Dean Koontz and Frederick Pohl: The Old and the New

Years ago when I first started writing fiction I read Dean Koontz’s guide How to Write Best Selling Fiction. The last chapter was titled “Read, Read, Read” and there he noted:

Regardless of the type of fiction you write (or wish to write), you should read every kind of popular fiction you can get your hands on, both mainstream and genre. The more you broaden your interests as a reader, the more you will simultaneously broaden your perspective and your talent as a writer.

After which he provided an annotated list of recommended authors.

Since then, I have sought out other lists of the 10 best books in various literary genres and have tried to add those books to my library. One genre in which I do not read frequently—Science Fiction—did provide some great reads, e.g., Robert Heinlein’s Stranger in a Strange Land and Robert Silverberg’s Downward to the Earth. So the other day I picked up an old tattered copy of Frederick Pohl’s Gateway (in my personal library) and read it with interest. I especially enjoyed his reference to a holopic of Lake Garda and Sirmione.

Several years ago I toured the Lake Region in Italy–Lake Como, Lake Maggiore, and Lake Lugano, all in Lombardy, and then Lake Garda, which lies to the east and is shared by both Lombardy and the Veneto. Sirmione lies on a peninsula that justs 7 kilometers into Lake Garda. At a certain point, cars have to stop and the rest of the peninsula is accessible only on foot. At the far end, lie the ruins of a villa that belong to the Latin poet Catullus. Well worth a visit if you’re in the area.

Well, when I went to add Gateway to my list of “books read” what do I find but that I first read it back in 1983, along with several Heinlein and Silverberg novels. So I took what Koontz had to say to heart. In June and July of that year I read the following books:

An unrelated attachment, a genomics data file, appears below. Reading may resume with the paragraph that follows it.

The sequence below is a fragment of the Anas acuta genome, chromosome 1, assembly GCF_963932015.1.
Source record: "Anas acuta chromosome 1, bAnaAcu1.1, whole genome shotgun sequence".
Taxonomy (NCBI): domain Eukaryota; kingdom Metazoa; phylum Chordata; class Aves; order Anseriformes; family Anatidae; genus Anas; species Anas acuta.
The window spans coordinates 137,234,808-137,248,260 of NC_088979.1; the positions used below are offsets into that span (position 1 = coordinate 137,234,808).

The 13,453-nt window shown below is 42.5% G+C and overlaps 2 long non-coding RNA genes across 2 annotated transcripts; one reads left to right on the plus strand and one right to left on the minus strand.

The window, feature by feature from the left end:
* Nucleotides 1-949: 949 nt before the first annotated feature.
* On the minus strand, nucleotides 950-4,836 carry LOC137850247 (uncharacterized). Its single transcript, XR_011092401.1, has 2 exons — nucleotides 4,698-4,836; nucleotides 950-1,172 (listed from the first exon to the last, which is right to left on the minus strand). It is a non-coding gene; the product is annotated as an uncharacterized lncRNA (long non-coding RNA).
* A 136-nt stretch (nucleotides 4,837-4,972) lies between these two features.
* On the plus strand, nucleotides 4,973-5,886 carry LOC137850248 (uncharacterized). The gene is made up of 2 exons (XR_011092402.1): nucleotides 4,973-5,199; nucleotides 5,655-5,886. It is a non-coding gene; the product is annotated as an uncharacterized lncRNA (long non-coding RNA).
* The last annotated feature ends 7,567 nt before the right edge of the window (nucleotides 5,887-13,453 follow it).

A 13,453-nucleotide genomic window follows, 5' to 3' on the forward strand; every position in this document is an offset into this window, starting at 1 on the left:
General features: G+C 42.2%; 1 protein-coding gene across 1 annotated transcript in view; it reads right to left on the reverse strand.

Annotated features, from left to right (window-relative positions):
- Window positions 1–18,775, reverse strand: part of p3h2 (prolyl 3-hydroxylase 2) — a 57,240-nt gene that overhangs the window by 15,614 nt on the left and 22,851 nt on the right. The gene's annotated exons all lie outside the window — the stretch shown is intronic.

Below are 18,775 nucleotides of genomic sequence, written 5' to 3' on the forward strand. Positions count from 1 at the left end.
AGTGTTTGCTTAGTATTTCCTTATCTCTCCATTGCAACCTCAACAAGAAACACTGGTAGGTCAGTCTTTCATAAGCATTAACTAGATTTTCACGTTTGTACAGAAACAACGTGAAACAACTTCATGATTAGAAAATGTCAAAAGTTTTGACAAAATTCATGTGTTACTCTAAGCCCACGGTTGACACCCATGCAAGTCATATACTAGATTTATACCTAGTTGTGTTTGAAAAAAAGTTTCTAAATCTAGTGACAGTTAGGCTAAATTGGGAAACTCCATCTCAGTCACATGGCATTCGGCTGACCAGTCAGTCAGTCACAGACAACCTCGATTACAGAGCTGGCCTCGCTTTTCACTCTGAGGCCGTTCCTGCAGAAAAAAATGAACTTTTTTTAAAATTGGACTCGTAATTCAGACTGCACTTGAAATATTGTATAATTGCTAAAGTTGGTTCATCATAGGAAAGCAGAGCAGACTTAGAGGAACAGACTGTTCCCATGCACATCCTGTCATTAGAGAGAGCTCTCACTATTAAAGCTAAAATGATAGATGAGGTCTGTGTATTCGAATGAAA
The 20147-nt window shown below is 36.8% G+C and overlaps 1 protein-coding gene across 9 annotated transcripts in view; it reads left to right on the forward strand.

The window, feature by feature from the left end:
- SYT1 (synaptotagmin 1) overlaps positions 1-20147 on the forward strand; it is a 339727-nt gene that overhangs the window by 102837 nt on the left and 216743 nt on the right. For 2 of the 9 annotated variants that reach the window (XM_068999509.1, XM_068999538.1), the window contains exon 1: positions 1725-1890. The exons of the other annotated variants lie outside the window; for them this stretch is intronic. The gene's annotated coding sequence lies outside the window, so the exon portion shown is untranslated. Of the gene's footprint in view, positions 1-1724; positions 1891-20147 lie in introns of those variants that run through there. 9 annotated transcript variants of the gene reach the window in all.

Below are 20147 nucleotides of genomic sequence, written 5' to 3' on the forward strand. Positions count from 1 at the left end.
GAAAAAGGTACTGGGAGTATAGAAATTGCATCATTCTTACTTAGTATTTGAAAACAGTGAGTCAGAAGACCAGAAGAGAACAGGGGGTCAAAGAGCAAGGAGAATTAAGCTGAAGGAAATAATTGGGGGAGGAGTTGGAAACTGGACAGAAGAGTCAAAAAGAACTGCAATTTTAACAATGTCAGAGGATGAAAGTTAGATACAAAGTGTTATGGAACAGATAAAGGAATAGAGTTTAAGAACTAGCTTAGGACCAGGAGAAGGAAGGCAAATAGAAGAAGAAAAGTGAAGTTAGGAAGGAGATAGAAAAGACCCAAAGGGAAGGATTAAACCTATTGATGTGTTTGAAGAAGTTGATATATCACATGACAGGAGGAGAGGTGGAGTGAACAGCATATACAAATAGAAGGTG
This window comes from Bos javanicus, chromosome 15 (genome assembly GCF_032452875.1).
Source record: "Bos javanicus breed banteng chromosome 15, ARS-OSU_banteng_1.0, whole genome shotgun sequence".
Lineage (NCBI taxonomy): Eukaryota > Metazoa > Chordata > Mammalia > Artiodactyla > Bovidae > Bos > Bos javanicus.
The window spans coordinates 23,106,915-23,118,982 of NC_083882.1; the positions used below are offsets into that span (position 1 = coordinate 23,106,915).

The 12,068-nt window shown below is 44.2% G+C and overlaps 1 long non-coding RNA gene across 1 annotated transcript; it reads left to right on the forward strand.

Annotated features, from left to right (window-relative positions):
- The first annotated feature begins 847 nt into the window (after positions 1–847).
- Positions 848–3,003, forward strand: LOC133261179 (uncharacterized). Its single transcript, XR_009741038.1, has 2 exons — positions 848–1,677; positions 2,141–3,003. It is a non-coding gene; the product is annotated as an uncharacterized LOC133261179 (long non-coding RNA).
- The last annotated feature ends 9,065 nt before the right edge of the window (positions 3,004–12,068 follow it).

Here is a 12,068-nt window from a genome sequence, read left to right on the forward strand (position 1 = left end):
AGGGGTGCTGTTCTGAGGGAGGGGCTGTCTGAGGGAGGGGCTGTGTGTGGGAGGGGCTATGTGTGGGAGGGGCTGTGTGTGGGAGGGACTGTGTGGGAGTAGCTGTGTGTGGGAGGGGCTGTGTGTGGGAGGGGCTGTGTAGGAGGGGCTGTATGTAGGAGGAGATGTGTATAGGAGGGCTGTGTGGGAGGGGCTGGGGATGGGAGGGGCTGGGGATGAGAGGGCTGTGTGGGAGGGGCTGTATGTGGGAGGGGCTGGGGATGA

Dean R. Koontz, How to Write Best Selling Fiction
James Cain, Double Indemnity
Harry Kemelman, Friday the Rabbi Slept Late
Alistair MacLean, Where Eagles Dare
Robert B. Parker, Ceremony
Alistair MacLean, The Guns of Navarone
Helen MacInnes, Agent in Place
Jack Higgins, Solo
Eric Ambler, A Coffin for Dimitrios
Robert Heinlein, The Moon is a Harsh Mistress
Russell Hoban, Ridley Walker
Helen MacInnes, The Snare of the Hunter
Robert Silverberg, Downward to the Earth
Frederik Pohl, Gateway
Robert Ludlum, The Parsifal Mosaic
Robert Ludlum, The Bourne Identity
William Goldman, Control
Harry Kemelman, Saturday the Rabbi Went Hungry
Alistair MacLean, Force 10 From Navarone
Samuel R. Delany, Babel-17
Joseph Wambaugh, The Black Marble
Edward Abbey, The Monkey Wrench Gang
Alistair MacLean, Circus
Robert Ludlum, The Holcroft Covenant

Yep, there’s Pohl’s Gateway, so now I’ve read it twice, the second time just as “new” to the book as the first time. That’s discouraging in a way! I guess it means that I should find the world’s best 25 books and read them over and over for the rest of my life, each time finding them “new.”

Recent Readings

Lee Child, Persuader (which I read in sequence with The Hard Way, Gone Tomorrow, and Nothing to Lose)

A perfect one-sentence characterization of Jack Reacher (who’s talking about 20-year-old Richard Beck):

He was majoring in some kind of contemporary art expression thing that sounded a lot like finger painting to me.
(p. 19 in the Dell Mass Market edition)

Hilarious!That use of “thing” and then “finger painting.” Can’t get much more disdainful (of the fine arts) than that!

Yep. Jack Reacher is no Lee Child (who presumably cares about his craft/art since he does such a good job at characterization).